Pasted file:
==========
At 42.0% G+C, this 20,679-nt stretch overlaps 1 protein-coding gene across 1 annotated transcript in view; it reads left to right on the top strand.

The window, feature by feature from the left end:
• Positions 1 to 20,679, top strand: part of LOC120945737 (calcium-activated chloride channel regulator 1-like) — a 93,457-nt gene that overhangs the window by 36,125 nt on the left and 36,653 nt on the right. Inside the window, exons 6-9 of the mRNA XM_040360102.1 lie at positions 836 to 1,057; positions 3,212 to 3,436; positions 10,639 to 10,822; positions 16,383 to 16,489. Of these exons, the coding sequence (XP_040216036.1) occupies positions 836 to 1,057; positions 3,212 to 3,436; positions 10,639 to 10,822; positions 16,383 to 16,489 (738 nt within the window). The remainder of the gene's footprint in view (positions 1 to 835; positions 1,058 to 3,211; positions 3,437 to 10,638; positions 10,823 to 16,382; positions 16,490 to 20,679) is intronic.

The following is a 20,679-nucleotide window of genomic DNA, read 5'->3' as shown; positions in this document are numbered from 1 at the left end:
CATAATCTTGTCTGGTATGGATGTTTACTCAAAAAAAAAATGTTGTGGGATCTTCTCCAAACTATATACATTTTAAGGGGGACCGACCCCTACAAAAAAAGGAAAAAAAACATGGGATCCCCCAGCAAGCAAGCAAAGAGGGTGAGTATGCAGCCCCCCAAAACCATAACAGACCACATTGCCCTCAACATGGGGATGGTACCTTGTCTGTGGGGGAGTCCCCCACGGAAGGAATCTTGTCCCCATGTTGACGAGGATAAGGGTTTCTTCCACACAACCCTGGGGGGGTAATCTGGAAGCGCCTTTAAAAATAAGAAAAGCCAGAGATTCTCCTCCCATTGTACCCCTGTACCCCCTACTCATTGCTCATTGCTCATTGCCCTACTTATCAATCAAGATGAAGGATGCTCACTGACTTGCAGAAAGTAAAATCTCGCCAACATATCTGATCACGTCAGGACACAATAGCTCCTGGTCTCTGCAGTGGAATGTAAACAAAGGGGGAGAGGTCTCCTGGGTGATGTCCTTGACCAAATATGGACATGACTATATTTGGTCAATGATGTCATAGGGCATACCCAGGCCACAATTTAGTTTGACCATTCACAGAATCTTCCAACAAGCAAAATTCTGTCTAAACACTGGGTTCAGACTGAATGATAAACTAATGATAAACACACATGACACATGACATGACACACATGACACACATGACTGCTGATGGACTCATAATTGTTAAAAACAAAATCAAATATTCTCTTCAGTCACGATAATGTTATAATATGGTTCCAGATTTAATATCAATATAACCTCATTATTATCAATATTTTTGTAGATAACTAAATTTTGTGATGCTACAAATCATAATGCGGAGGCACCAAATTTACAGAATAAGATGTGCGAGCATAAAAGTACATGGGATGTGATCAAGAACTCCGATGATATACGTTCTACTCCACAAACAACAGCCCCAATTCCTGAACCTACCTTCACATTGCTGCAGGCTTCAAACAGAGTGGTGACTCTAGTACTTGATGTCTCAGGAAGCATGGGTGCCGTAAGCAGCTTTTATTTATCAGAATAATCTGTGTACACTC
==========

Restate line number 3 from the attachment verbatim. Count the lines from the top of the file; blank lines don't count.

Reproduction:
• Positions 1 to 20,679, top strand: part of LOC120945737 (calcium-activated chloride channel regulator 1-like) — a 93,457-nt gene that overhangs the window by 36,125 nt on the left and 36,653 nt on the right. Inside the window, exons 6-9 of the mRNA XM_040360102.1 lie at positions 836 to 1,057; positions 3,212 to 3,436; positions 10,639 to 10,822; positions 16,383 to 16,489. Of these exons, the coding sequence (XP_040216036.1) occupies positions 836 to 1,057; positions 3,212 to 3,436; positions 10,639 to 10,822; positions 16,383 to 16,489 (738 nt within the window). The remainder of the gene's footprint in view (positions 1 to 835; positions 1,058 to 3,211; positions 3,437 to 10,638; positions 10,823 to 16,382; positions 16,490 to 20,679) is intronic.